FIR filed against journalists for sharing video of Muslim man be withdraw immediately: Editors Guild

The Guild said it is the duty of the journalists to report on the basis of the sources and in case the facts become contested, later on, to report emerging versions and facets.

Published: 17th June 2021 06:07 PM  |   Last Updated: 17th June 2021 06:07 PM   |  A+A-

Media freedom, press freedom, freedom of press

Image used for representational purpose


NEW DELHI: The Editors Guild of India (EGI) on Friday demanded that the FIR lodged by the Uttar Pradesh Police against a news portal and some journalists for circulating a video clip of an elderly Muslim man on social media be withdrawn immediately.

It said "this wanton use of the law" to criminalise reporting and dissent to harass independent media was condemnable.

"The EGI condemns the filing of the FIRs by the Uttar Pradesh government against The Wire and several journalists, for their tweets on an assault on an elderly Muslim man in Ghaziabad on June 5," the EGI said in a statement.

It demanded that the FIRs be withdrawn immediately.

The Uttar Pradesh Police on Tuesday had filed a first information report (FIR) against Twitter Inc, Twitter Communications India, news portal The Wire, scribes Mohammad Zubair and Rana Ayyub and senior journalist and author Saba Naqvi as well as Congress leaders Salman Nizami, Masqoor Usmani and Sama Mohammad for sharing on social media a video clip in which an elderly Muslim says he was thrashed by some people and forced to chant "Jai Sri Ram”.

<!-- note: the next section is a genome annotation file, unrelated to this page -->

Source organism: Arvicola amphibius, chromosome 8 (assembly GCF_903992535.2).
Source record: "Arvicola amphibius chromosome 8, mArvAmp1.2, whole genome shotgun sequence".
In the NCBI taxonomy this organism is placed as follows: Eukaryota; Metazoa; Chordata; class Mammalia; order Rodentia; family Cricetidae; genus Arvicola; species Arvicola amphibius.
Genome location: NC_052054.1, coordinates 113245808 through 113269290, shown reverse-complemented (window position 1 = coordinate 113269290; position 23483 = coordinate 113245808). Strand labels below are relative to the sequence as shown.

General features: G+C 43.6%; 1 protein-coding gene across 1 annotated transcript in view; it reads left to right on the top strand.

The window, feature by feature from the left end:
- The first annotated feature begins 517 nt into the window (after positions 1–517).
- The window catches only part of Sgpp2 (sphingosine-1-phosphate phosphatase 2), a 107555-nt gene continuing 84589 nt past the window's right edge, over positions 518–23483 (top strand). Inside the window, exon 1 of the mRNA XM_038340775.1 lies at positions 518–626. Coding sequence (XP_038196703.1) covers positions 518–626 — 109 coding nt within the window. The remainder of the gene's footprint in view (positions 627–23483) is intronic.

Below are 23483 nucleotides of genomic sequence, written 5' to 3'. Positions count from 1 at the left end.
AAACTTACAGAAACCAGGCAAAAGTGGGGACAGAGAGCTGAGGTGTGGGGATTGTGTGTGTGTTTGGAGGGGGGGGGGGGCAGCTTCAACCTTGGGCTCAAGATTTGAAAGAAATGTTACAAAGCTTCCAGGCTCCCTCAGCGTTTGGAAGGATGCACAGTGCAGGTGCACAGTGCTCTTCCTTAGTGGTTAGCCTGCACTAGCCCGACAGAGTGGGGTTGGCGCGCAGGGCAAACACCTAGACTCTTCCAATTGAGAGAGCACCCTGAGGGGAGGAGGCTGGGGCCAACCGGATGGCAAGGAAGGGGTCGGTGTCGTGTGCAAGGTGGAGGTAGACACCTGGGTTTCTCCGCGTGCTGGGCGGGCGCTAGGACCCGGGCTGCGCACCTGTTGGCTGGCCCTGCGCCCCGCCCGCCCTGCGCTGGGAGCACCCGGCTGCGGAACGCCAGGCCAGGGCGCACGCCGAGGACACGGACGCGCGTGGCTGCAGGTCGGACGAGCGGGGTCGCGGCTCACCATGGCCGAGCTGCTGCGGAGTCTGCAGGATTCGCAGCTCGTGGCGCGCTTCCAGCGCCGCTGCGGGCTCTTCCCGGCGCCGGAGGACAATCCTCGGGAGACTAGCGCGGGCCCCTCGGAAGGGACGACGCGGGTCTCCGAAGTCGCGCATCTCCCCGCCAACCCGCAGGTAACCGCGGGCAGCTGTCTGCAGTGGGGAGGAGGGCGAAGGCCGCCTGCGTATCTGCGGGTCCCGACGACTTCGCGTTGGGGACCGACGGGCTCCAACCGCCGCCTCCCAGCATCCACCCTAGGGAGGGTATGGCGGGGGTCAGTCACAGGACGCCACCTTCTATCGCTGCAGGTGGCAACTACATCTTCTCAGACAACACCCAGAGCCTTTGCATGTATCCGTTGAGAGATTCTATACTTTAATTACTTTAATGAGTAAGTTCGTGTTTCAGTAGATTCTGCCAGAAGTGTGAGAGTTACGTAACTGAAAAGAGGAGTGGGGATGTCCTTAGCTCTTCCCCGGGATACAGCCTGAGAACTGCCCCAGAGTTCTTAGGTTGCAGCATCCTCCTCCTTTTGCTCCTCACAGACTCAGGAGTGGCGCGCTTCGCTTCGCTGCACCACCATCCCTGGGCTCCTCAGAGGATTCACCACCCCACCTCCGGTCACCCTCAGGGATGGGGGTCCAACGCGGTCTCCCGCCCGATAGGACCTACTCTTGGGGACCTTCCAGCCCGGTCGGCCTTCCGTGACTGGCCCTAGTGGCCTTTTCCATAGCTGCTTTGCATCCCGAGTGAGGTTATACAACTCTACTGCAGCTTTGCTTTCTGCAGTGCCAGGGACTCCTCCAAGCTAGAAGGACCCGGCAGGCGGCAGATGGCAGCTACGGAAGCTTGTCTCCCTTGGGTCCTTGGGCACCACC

"Several media organisations and journalists, besides the ones charged by the police, posted this video on their social media feeds," the Guild said.

Subsequently, there was "an alternative version" offered by the Uttar Pradesh Police claiming that the assault was borne out of a dispute regarding a ‘talisman' that the elderly man had sold to some people, which was also reported by these media organisations and journalists, it added.

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"The Guild is deeply concerned by the UP police's track record of filing FIRs against journalists to deter them from reporting serious incidents without fear of reprisals," the EGI said.

The Guild said it is the duty of the journalists to report on the basis of the sources and in case the facts become contested, later on, to report the emerging versions and facets.

For the police to wade into such professional calls by the journalists and attribute criminality to their actions is destructive of freedom of speech, which is constitutionally protected and is an entrenched feature of the rule of law, the EGI said.

"Further it is quite evident that the police have been discriminatory in targeting those media organisations and the journalists — when thousands had tweeted the video — that has been critical of the government and its policies," it added.


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